Lesson 55 - SURVIVE - Emergency: This Book Will Save Your Life - Neil Strauss

Emergency: This Book Will Save Your Life - Neil Strauss (2009)


Lesson 55


It was nine A.M. on Sunday morning and I was in the backseat of a Range Rover, handcuffed again. This time, it was to another student. His name was Michael, and he was preparing to work in Iraq as a truck driver for Halliburton. He was trying to earn money, he said, to open a laundromat.

“Everyone has to wash their clothes,” he explained, the dollar signs practically glinting in his eyes.

Reeve had driven us ten minutes outside downtown Oklahoma City, confiscated our bags, and left us handcuffed in the SUV in a parking lot in a desolate part of town. If we were caught anywhere in the city by Reeve and his cohorts—most of them bounty hunters and military trainers—we’d be put in restraints, thrown in the backseat of their car, and dropped off miles away to start all over again.

Luckily, I had internalized the first lesson of urban survival: planning. I’d spent the previous night locating supplies, hiding them in caches, and finding collaborators in the city. To make sure my bobby-pin pick wasn’t confiscated, I’d made a thin slit in the seam of my shirt collar and stashed it inside.

I pulled it out and undid my handcuffs, then Michael’s. Beneath the Range Rover floor mat was an envelope containing the first of several tasks we’d need to execute in downtown Oklahoma City to prove we’d learned to successfully navigate a dangerous urban environment. Our first assignment was to meet an agent wearing a black hat in the Bass Pro Shop in an area known as Bricktown and use persuasion engineering to get her to reveal our next mission.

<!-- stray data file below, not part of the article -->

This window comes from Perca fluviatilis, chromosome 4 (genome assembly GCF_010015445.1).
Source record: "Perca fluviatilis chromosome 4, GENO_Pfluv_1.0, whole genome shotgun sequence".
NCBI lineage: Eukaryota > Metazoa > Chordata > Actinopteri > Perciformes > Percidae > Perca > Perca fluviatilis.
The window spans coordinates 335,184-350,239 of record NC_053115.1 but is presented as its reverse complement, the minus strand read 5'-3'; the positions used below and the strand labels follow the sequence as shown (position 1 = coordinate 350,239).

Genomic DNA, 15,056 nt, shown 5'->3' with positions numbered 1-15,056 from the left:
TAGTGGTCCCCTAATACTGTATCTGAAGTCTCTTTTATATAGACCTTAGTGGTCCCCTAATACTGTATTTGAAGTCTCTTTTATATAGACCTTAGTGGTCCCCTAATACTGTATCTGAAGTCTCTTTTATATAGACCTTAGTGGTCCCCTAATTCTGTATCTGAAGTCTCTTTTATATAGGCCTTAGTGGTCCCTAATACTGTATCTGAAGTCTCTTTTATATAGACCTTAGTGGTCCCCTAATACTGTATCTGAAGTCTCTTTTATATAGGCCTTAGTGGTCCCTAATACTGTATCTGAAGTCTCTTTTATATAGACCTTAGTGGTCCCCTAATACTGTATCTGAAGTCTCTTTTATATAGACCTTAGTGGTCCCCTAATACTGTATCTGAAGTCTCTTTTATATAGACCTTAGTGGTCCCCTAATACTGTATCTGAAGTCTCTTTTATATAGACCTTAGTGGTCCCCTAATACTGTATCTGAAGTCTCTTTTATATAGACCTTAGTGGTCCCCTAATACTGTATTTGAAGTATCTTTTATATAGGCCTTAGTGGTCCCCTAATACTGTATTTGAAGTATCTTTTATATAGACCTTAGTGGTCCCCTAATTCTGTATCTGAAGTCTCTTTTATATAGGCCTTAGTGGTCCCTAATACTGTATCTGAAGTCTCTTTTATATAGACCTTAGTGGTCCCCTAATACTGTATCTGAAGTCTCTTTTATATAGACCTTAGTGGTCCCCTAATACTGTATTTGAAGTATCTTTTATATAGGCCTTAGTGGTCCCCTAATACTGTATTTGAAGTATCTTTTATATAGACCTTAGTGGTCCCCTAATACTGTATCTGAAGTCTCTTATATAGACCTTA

Bricktown was a long walk away—especially since we’d get caught by bounty hunters if we took the main streets. Nearby, however, there was an Enterprise Rent-A-Car office; perhaps someone there would give us a ride.

The only customer inside was a young, muscular man in a large sleeveless basketball jersey. He was at least six inches taller than me and three times as thick. His face was crisscrossed with scars.

So I asked him for a ride.

“Our friends dropped us off here as a joke, and we have to make it back to Bricktown. Is there any way we can get a lift?”

“Do you got any guns or drugs on you?” he asked. That wasn’t exactly the response I’d expected.

“No, definitely not,” we reassured him.

“I’ll give you a ride then,” he grunted, “but I gotta warn you, if I’m pulled over by the police, I’m not gonna be nice to them.”

I didn’t know what he meant exactly, but it was scary as fuck. In that moment, I realized this wasn’t a game. This was a real city, and this was real life.

Yet we followed him outside to a black Chevy Tahoe and climbed inside anyway. This, I realized as he drove us into town, was how people got killed. Evidently, in my mind, the law of conservation of energy had overruled the principles of common sense.

As he drove into town, he handed me his card. Underneath his name were the words CREDIT DOCTOR. “If you ever need your credit repaired, I can do it overnight—for the right price,” he informed me. He, too, was an urban survivalist of sorts, with his own method of beating the system.

He dropped us off in an alley in Bricktown where I’d cached a bag of disguises the night before. In a lecture on urban camouflage, Reeve and Alwood had taught us there was a certain category of people in cities called invisible men. If the city is a network of veins, invisible men are the white blood cells: they work to keep it clean. They’re the janitors with bundles of keys on their belt loops, the alarm servicemen with clipboards and work orders, the UPS men hidden behind piles of boxes, and the construction workers with hard hats, safety vests, and tool belts. In these disguises, Reeve and Alwood said, we could walk unnoticed into almost any event.